Starting this off by saying "dear" feels disgustingly wrong. Nothing about you is dear, nothing you have ever done for me has been dear, expect you got me into Eminem at eight years old but let's be honest- that would have happened anyways. As far as the "you" part, you have no title in my life anymore, your name means nothing to me anymore nor does your previous title.

You have fucked me over more than anyone in my entire life. You've hurt me, pushed me down more times than I can count- but I've stood up one more time than each time you've pushed me down. You'll never see me succeed, nor will you meet my wife or our kids. This letter isn't to bash you, I'm over that because I'm better than you now and I realize that.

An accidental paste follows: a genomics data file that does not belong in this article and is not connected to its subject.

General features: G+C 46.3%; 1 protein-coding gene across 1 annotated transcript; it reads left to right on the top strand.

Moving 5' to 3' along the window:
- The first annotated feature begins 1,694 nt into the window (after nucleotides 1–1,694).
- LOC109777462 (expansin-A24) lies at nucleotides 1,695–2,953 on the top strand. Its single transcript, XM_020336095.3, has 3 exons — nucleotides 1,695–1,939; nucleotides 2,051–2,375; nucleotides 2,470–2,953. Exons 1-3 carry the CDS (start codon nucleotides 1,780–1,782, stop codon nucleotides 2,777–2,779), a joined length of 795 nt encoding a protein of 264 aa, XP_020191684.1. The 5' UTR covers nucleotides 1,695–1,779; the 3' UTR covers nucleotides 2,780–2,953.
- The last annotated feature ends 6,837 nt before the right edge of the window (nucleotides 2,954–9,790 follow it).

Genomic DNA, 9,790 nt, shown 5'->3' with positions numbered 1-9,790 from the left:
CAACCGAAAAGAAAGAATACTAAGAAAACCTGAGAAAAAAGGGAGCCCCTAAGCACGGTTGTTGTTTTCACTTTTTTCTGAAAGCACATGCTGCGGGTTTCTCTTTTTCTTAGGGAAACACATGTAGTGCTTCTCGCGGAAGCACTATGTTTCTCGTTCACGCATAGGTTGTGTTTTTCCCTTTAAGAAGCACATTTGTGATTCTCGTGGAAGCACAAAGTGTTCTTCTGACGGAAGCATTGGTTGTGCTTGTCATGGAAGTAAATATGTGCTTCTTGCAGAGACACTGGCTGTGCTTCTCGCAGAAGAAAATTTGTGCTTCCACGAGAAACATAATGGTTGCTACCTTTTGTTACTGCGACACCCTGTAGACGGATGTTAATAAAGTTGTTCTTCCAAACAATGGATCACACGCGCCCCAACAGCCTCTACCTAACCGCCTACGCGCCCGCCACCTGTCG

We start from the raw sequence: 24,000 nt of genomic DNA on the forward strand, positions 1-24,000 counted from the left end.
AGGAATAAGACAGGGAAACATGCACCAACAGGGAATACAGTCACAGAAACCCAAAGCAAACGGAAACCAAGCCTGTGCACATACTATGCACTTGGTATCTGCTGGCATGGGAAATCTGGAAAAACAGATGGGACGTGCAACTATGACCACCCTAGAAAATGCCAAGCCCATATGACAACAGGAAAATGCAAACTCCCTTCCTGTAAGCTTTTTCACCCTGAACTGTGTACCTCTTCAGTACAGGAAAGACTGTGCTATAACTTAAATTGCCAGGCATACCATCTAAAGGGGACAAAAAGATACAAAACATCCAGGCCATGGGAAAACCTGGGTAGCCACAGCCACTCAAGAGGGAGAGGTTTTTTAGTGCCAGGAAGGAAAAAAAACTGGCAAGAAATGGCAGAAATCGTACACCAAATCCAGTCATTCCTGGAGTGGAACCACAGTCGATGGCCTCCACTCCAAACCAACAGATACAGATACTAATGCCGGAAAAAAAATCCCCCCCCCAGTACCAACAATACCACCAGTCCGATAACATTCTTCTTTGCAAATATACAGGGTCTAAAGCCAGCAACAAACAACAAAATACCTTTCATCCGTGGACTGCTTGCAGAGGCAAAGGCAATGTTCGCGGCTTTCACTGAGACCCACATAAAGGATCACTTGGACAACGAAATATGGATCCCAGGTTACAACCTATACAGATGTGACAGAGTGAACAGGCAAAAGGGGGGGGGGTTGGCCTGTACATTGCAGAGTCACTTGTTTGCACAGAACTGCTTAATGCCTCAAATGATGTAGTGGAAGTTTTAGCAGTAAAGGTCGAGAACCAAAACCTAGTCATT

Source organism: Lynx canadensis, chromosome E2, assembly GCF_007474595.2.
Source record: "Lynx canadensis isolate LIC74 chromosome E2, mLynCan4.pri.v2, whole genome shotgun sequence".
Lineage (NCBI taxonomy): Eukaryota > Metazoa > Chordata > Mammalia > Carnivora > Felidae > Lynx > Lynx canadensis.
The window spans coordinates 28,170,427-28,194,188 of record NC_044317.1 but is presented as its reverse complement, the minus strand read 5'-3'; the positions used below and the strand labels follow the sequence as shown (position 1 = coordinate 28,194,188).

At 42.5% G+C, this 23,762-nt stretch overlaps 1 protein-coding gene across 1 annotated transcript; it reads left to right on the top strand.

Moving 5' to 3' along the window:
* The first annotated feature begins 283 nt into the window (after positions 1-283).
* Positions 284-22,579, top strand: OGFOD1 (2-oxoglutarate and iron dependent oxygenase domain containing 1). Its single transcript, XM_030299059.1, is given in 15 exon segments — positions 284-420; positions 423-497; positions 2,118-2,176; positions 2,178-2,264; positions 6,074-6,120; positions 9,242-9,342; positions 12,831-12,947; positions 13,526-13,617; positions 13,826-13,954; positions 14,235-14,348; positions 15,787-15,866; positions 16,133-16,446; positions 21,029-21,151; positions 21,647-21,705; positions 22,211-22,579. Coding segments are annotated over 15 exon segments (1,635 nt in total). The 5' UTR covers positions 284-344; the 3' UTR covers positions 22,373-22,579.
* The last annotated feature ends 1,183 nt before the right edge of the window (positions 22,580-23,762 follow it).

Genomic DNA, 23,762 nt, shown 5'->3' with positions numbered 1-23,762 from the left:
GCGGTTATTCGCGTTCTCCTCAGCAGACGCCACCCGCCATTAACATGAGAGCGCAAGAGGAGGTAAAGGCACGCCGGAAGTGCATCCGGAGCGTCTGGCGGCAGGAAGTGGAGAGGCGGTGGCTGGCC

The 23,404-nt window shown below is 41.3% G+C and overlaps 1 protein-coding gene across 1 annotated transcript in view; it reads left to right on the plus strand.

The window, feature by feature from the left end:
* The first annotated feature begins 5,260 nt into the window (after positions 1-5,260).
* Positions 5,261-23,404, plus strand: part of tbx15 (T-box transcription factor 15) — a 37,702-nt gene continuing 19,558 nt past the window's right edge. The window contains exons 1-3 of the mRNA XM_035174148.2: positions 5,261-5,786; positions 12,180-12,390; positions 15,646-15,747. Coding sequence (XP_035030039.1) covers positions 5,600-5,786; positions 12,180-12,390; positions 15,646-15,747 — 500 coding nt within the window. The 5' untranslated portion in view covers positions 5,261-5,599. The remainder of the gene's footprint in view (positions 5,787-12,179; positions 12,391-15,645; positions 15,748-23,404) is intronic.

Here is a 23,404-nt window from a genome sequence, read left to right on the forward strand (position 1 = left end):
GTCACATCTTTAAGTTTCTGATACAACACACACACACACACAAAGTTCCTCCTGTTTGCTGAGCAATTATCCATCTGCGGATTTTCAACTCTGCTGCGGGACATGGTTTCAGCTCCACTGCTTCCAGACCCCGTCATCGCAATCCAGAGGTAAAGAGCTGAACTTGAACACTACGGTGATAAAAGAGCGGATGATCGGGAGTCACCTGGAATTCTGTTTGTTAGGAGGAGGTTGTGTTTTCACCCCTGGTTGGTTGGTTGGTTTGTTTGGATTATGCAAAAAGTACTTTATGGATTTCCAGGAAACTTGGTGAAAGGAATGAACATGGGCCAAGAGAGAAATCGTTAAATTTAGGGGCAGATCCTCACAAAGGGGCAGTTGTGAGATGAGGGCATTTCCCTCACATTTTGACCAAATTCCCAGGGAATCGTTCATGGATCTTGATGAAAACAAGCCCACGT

I want to thank you for the one thing you did do for me. You made me a man. I was raised on my Poppa's mindset- a house is controlled by God, a man, the wife, the kids, then everything else. I highly disagree with this now, but from age four you made me a man. My Poppa taught me that there was supposed to be a man and there was nobody else besides me and my momma so it was all up to me.

You know last week I refinished a cabinet all by myself? Sanded, stained, and sealed it all on my own. Now that's not a man's job but it's also not my momma's job because she works two to take care of me since we don't have anyone else besides Poppa and Grams. I was so proud of myself and I would have given anything for my Uncle Raymond to see it, he'd be so damn proud of me. Poppa sure as hell is. I didn't learn that from you, I taught myself how to do it. That was my second time ever staining anything, the first time was two weeks before that cabinet. Poppa is too sick to teach me things now and I don't expect him to do it, Uncle Raymond is gone- I'm the only man I've got.